I've been working on this recipe recently trying to get the quantities just right, the shells have a delicate mint flavour while the chocolate ganache is intensely rich. I recommend serving them with coffee at the end of a meal or between courses as a sweet palate cleanser.
You will need:
For the shells:
2 large eggs
60g ground almonds
110g confectioners' sugar (icing sugar)
20g castor sugar
1 1/2 teaspoon peppermint extract
Green food colouring
For the dark chocolate ganache:
60g of dark chocolate
2 tablespoons salted butter
2 tablespoons whipping cream
This part is really important. Separate the egg whites from the yolk and keep them in the fridge for up to 24 hours. After 12 hours you can start to make macaroons. I can't tell you exactly why resting the egg whites makes better macaroons but it does so… there you go. Bring the egg whites to room temperature before continuing. You can buy egg whites at your local store if this is more convenient for you.
Preheat your oven to 150ºC (300ºF).
Put the confectioners' sugar and ground almonds into a blender and grind them into a fine powder. Strain this mixture through a sieve onto a baking tray and bake in the oven for 5 to 7 minutes. Don't try and push the mix that doesn't go through the sieve through with a spoon, just discard it. Allow it to cool.
Beat the egg whites in a bowl until they start to form soft peaks, using an electric hand whisk speeds this process considerably. When the peaks start to stiffen gradually add the castor sugar continuing to beat the egg whites constantly. Add a few drops of the green food colouring, some bakers suggest using a gel colour as it's less likely to destabilize the egg whites at this stage. I haven't had a problem with this as I only add two to three drops of food colouring at most.
Sieve the cooled sugar and almond mix onto the now green, stiff egg whites and gently fold it in. Using a silicone spatula gently work the mix in a figure of eight motion until it is smooth. When you pipe the mix onto a prepared baking tray any peaks should sink so each shell is flat. If the peaks do not sink you need to work the mixture more until the consistency is smoother. Be careful not to overwork it though as this will knock all the air out of the egg whites and the macaroon shells will not rise.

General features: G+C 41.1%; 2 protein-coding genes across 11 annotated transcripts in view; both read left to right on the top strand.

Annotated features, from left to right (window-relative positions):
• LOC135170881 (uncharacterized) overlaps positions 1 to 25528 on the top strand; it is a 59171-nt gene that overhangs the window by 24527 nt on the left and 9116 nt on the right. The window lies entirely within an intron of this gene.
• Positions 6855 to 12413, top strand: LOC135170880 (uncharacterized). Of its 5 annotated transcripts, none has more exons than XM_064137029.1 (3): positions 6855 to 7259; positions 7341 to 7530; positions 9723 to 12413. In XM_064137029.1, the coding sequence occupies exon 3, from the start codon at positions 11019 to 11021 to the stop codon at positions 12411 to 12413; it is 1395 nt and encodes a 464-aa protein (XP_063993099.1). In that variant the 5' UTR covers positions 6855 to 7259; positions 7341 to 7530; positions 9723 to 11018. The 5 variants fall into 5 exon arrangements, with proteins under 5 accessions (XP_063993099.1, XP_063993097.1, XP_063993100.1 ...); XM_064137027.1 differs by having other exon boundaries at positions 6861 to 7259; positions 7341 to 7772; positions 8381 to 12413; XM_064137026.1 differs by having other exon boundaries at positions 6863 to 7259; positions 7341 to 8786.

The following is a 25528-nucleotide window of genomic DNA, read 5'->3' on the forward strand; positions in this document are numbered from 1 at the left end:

Pipe circles of the mixture onto a baking tray prepared with parchment paper. Try to keep the circles as uniform as possible and leave at least 1cm between the shells as they will spread slightly. Now gently but firmly tap the baking tray on a flat surface to release any air bubbles. Failing to do this can lead to total macaroon failure.
Allow the macaroons to rest for at least an hour or until a crust has formed over the top, then bake for 12 to 15 minutes. Keep an eye on your macaroons after the 10 minute mark, they can go from perfect to disaster ever so quickly. Allow the macaroons to cool before attempting to lift them from the baking tray. If they won't separate from the parchment paper trickle a little water between the tray and the paper (not the paper and the macaroons). Use a thin icing spatula to lift them off if necessary.
Make the chocolate ganache the same way as in this recipe for milk chocolate and vanilla macaroons substituting dark chocolate for milk chocolate and omitting the vanilla seeds.
Create a bain marie, break the chocolate into small pieces and melt it slowly. Add the butter allow it to melt while gently stirring the mixture, then add the cream continuing to stir. Remove from the heat and allow to cool before chilling the ganache in the fridge.
Spread or pipe the ganache over half the shells and sandwich with a matching top. Chill for 1 hour before serving. Enjoy...